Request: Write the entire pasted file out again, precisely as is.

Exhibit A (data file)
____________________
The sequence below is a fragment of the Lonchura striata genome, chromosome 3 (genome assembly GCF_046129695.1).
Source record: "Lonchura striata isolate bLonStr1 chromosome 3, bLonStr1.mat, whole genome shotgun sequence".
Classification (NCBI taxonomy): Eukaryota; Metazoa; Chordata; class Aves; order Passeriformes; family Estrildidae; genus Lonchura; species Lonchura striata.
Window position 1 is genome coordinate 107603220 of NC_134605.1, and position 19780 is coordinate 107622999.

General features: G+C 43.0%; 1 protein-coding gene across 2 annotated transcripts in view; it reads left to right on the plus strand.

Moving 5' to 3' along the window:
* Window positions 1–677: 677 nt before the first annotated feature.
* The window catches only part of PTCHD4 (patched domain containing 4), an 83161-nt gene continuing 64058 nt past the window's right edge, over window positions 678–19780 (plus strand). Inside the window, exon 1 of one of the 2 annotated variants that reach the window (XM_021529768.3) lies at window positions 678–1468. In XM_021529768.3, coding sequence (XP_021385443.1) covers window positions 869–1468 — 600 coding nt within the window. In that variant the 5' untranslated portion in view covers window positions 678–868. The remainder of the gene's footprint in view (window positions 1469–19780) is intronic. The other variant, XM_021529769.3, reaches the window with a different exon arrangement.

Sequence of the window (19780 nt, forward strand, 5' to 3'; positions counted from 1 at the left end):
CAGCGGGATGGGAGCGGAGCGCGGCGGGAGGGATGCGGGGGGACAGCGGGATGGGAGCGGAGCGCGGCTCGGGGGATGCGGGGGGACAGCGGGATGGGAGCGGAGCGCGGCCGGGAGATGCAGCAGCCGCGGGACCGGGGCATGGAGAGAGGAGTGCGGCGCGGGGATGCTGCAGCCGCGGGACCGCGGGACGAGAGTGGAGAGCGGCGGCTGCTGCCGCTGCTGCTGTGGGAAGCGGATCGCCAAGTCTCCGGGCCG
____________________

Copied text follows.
The sequence below is a fragment of the Lonchura striata genome, chromosome 3 (genome assembly GCF_046129695.1).
Source record: "Lonchura striata isolate bLonStr1 chromosome 3, bLonStr1.mat, whole genome shotgun sequence".
Classification (NCBI taxonomy): Eukaryota; Metazoa; Chordata; class Aves; order Passeriformes; family Estrildidae; genus Lonchura; species Lonchura striata.
Window position 1 is genome coordinate 107603220 of NC_134605.1, and position 19780 is coordinate 107622999.

General features: G+C 43.0%; 1 protein-coding gene across 2 annotated transcripts in view; it reads left to right on the plus strand.

Moving 5' to 3' along the window:
* Window positions 1–677: 677 nt before the first annotated feature.
* The window catches only part of PTCHD4 (patched domain containing 4), an 83161-nt gene continuing 64058 nt past the window's right edge, over window positions 678–19780 (plus strand). Inside the window, exon 1 of one of the 2 annotated variants that reach the window (XM_021529768.3) lies at window positions 678–1468. In XM_021529768.3, coding sequence (XP_021385443.1) covers window positions 869–1468 — 600 coding nt within the window. In that variant the 5' untranslated portion in view covers window positions 678–868. The remainder of the gene's footprint in view (window positions 1469–19780) is intronic. The other variant, XM_021529769.3, reaches the window with a different exon arrangement.

Sequence of the window (19780 nt, forward strand, 5' to 3'; positions counted from 1 at the left end):
CAGCGGGATGGGAGCGGAGCGCGGCGGGAGGGATGCGGGGGGACAGCGGGATGGGAGCGGAGCGCGGCTCGGGGGATGCGGGGGGACAGCGGGATGGGAGCGGAGCGCGGCCGGGAGATGCAGCAGCCGCGGGACCGGGGCATGGAGAGAGGAGTGCGGCGCGGGGATGCTGCAGCCGCGGGACCGCGGGACGAGAGTGGAGAGCGGCGGCTGCTGCCGCTGCTGCTGTGGGAAGCGGATCGCCAAGTCTCCGGGCCG